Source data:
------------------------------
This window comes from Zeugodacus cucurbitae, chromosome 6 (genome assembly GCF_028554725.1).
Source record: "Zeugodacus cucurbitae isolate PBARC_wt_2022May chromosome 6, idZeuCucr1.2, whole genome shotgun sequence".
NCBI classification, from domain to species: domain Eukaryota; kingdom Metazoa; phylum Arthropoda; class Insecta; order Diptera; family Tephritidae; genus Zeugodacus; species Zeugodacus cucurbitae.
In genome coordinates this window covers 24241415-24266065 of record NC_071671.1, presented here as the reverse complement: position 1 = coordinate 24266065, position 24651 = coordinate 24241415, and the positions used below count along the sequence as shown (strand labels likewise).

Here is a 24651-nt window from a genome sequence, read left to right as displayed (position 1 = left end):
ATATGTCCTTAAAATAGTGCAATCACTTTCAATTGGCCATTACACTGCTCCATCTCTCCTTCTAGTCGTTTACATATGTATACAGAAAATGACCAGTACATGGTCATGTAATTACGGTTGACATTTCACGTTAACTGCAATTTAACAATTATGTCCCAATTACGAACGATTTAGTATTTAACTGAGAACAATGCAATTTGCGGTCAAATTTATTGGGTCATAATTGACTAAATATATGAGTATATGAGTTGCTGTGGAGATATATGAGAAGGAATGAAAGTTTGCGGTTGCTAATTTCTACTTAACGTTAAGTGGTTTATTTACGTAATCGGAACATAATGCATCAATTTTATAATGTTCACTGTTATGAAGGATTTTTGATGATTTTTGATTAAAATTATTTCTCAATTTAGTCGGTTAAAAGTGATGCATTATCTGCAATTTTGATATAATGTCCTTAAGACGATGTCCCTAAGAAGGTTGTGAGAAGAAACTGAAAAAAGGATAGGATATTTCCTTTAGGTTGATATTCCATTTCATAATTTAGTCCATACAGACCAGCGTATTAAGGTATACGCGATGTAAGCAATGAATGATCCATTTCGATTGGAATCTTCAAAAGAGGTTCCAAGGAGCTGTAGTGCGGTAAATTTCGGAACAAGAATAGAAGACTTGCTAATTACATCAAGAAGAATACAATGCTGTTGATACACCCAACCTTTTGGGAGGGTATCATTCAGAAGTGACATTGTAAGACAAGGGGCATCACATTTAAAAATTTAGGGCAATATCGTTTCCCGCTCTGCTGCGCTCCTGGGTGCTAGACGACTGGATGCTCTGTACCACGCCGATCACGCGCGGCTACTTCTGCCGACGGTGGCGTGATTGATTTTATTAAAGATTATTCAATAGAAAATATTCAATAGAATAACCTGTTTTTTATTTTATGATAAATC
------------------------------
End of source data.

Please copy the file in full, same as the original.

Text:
This window comes from Zeugodacus cucurbitae, chromosome 6 (genome assembly GCF_028554725.1).
Source record: "Zeugodacus cucurbitae isolate PBARC_wt_2022May chromosome 6, idZeuCucr1.2, whole genome shotgun sequence".
NCBI classification, from domain to species: domain Eukaryota; kingdom Metazoa; phylum Arthropoda; class Insecta; order Diptera; family Tephritidae; genus Zeugodacus; species Zeugodacus cucurbitae.
In genome coordinates this window covers 24241415-24266065 of record NC_071671.1, presented here as the reverse complement: position 1 = coordinate 24266065, position 24651 = coordinate 24241415, and the positions used below count along the sequence as shown (strand labels likewise).

Here is a 24651-nt window from a genome sequence, read left to right as displayed (position 1 = left end):
ATATGTCCTTAAAATAGTGCAATCACTTTCAATTGGCCATTACACTGCTCCATCTCTCCTTCTAGTCGTTTACATATGTATACAGAAAATGACCAGTACATGGTCATGTAATTACGGTTGACATTTCACGTTAACTGCAATTTAACAATTATGTCCCAATTACGAACGATTTAGTATTTAACTGAGAACAATGCAATTTGCGGTCAAATTTATTGGGTCATAATTGACTAAATATATGAGTATATGAGTTGCTGTGGAGATATATGAGAAGGAATGAAAGTTTGCGGTTGCTAATTTCTACTTAACGTTAAGTGGTTTATTTACGTAATCGGAACATAATGCATCAATTTTATAATGTTCACTGTTATGAAGGATTTTTGATGATTTTTGATTAAAATTATTTCTCAATTTAGTCGGTTAAAAGTGATGCATTATCTGCAATTTTGATATAATGTCCTTAAGACGATGTCCCTAAGAAGGTTGTGAGAAGAAACTGAAAAAAGGATAGGATATTTCCTTTAGGTTGATATTCCATTTCATAATTTAGTCCATACAGACCAGCGTATTAAGGTATACGCGATGTAAGCAATGAATGATCCATTTCGATTGGAATCTTCAAAAGAGGTTCCAAGGAGCTGTAGTGCGGTAAATTTCGGAACAAGAATAGAAGACTTGCTAATTACATCAAGAAGAATACAATGCTGTTGATACACCCAACCTTTTGGGAGGGTATCATTCAGAAGTGACATTGTAAGACAAGGGGCATCACATTTAAAAATTTAGGGCAATATCGTTTCCCGCTCTGCTGCGCTCCTGGGTGCTAGACGACTGGATGCTCTGTACCACGCCGATCACGCGCGGCTACTTCTGCCGACGGTGGCGTGATTGATTTTATTAAAGATTATTCAATAGAAAATATTCAATAGAATAACCTGTTTTTTATTTTATGATAAATC